More than 1 500 health care facilities have been built and existing ones have been revitalised to ensure that everyone can access health care within a 5km radius of their home. In total, 18 new hospitals have been built and more than half of the 400 public hospitals in South Africa have been renovated. Some 3.7 million subsidised housing opportunities, including houses and serviced sites, have been provided to the very poor, giving a home to about 12.5 million people.

Access to a basic level of sanitation has increased from just over 50 percent of households in 1994/95 to 83 percent in 2011/12. Access to a basic level of clean water has increased from just over 60 percent of households in 1994/95 to over 95 percent in 2011/12. Access to electricity has increased from just over 50 percent of households in 1994/95 to 86 percent in 2013/14.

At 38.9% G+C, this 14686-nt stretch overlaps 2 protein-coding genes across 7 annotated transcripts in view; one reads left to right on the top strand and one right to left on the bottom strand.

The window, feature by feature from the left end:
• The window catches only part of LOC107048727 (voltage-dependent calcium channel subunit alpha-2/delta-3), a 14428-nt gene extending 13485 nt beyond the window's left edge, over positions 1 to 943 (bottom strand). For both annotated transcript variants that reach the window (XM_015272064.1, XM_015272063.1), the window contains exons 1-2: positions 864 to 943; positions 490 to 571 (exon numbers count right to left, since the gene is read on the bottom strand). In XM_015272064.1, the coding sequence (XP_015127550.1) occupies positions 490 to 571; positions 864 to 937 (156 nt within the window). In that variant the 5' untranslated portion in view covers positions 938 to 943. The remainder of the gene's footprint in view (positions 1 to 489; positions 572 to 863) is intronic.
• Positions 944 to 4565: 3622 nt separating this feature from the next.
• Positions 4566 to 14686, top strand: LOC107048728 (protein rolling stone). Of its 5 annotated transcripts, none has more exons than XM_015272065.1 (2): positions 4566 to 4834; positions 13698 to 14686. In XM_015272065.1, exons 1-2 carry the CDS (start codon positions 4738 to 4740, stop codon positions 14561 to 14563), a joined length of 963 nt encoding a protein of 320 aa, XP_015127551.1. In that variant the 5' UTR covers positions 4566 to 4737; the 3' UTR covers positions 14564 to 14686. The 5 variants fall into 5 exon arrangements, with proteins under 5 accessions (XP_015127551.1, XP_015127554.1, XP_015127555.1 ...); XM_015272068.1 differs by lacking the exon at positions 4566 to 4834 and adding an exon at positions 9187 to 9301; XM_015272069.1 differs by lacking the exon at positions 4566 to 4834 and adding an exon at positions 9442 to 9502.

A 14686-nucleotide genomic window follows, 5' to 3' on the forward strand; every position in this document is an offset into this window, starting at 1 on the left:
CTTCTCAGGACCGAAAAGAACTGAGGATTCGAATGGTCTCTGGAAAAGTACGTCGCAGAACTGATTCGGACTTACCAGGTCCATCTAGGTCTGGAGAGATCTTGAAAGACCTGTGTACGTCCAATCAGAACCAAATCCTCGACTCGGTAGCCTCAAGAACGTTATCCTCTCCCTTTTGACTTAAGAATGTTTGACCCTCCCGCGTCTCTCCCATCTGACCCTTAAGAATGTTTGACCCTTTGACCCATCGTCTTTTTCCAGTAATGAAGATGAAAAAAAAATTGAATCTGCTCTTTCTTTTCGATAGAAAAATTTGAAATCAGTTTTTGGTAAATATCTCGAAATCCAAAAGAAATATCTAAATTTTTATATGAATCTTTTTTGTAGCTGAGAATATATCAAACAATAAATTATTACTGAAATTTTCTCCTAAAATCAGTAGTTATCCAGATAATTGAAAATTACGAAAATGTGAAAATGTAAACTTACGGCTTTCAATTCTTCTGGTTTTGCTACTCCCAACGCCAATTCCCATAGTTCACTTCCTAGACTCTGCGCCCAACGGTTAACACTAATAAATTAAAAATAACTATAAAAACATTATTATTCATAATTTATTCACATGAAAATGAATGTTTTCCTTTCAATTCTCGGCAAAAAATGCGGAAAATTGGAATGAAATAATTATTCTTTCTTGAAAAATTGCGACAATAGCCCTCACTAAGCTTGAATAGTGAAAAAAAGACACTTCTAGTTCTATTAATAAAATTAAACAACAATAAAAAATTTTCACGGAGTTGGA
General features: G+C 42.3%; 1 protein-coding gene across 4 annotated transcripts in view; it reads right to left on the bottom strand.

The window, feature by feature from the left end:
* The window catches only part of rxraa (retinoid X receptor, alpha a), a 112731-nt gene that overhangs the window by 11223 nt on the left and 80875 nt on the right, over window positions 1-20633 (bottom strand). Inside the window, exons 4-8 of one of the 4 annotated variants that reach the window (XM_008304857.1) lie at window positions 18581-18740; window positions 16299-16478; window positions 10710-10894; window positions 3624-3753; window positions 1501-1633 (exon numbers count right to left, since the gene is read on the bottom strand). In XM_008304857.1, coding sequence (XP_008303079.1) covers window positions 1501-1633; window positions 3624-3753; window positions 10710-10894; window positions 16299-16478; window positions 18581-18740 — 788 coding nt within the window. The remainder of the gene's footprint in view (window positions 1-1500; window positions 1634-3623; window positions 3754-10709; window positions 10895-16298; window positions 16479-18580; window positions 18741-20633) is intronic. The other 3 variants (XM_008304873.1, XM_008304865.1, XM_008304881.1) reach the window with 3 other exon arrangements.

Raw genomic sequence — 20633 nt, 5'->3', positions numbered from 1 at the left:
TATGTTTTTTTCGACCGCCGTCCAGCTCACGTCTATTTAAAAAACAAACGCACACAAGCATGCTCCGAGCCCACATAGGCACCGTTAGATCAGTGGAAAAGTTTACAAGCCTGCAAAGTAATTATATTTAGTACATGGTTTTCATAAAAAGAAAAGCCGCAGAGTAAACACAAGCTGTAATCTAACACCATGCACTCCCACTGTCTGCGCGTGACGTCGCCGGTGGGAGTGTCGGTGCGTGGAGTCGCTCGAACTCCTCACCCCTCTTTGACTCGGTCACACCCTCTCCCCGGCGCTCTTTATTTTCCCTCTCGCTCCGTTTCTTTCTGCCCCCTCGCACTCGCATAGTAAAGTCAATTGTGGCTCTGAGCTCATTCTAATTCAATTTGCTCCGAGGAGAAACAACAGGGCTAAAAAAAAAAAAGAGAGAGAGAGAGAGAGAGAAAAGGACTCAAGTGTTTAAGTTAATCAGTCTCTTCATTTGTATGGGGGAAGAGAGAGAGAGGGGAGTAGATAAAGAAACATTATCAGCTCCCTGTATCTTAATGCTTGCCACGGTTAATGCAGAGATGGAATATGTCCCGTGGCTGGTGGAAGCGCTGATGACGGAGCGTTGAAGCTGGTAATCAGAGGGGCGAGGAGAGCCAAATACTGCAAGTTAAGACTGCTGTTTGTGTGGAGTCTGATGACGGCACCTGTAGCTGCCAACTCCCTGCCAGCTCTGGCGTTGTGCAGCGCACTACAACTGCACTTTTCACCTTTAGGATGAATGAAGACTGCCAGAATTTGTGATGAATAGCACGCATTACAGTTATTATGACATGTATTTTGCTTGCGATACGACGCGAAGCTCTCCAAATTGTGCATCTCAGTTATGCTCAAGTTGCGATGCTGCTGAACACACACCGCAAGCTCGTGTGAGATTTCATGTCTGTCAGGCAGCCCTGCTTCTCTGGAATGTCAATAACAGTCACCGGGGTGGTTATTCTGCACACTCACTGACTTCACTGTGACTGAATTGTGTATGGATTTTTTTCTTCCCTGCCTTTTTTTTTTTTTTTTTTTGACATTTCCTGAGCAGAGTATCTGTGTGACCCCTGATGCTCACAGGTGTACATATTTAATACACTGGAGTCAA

Based on the lessons learned in delivering infrastructure in the early years of democracy, important steps were taken to improve planning and delivery. In its National Infrastructure Plan, the government will focus on:

  • Improving regulation, funding and investment, including enhancing the capacity and effectiveness of regulators and addressing existing gaps in the water and rail sectors;
  • Ensuring reliable generation, transmission and distribution of energy (electricity, liquid fuels, coal and gas);